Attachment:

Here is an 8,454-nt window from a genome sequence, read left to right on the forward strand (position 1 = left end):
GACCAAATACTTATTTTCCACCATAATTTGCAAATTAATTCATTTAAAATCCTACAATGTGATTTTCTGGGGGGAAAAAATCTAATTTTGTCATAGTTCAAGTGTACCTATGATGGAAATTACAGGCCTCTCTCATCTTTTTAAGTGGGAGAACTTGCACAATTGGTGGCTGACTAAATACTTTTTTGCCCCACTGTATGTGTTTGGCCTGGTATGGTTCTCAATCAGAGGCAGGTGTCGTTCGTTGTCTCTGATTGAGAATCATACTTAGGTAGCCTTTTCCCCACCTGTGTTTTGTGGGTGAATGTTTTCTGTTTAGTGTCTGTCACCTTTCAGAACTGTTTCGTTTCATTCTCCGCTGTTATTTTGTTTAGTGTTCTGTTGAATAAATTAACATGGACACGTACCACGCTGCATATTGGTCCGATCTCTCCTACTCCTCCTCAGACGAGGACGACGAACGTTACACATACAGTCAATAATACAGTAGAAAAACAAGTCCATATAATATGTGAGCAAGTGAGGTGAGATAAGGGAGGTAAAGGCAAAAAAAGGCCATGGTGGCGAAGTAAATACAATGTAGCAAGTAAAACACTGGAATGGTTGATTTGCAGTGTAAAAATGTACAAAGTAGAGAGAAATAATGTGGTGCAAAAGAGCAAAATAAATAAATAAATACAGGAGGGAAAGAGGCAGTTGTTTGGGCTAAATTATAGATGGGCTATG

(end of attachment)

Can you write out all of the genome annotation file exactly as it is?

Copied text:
Here is an 8,454-nt window from a genome sequence, read left to right on the forward strand (position 1 = left end):
GACCAAATACTTATTTTCCACCATAATTTGCAAATTAATTCATTTAAAATCCTACAATGTGATTTTCTGGGGGGAAAAAATCTAATTTTGTCATAGTTCAAGTGTACCTATGATGGAAATTACAGGCCTCTCTCATCTTTTTAAGTGGGAGAACTTGCACAATTGGTGGCTGACTAAATACTTTTTTGCCCCACTGTATGTGTTTGGCCTGGTATGGTTCTCAATCAGAGGCAGGTGTCGTTCGTTGTCTCTGATTGAGAATCATACTTAGGTAGCCTTTTCCCCACCTGTGTTTTGTGGGTGAATGTTTTCTGTTTAGTGTCTGTCACCTTTCAGAACTGTTTCGTTTCATTCTCCGCTGTTATTTTGTTTAGTGTTCTGTTGAATAAATTAACATGGACACGTACCACGCTGCATATTGGTCCGATCTCTCCTACTCCTCCTCAGACGAGGACGACGAACGTTACACATACAGTCAATAATACAGTAGAAAAACAAGTCCATATAATATGTGAGCAAGTGAGGTGAGATAAGGGAGGTAAAGGCAAAAAAAGGCCATGGTGGCGAAGTAAATACAATGTAGCAAGTAAAACACTGGAATGGTTGATTTGCAGTGTAAAAATGTACAAAGTAGAGAGAAATAATGTGGTGCAAAAGAGCAAAATAAATAAATAAATACAGGAGGGAAAGAGGCAGTTGTTTGGGCTAAATTATAGATGGGCTATG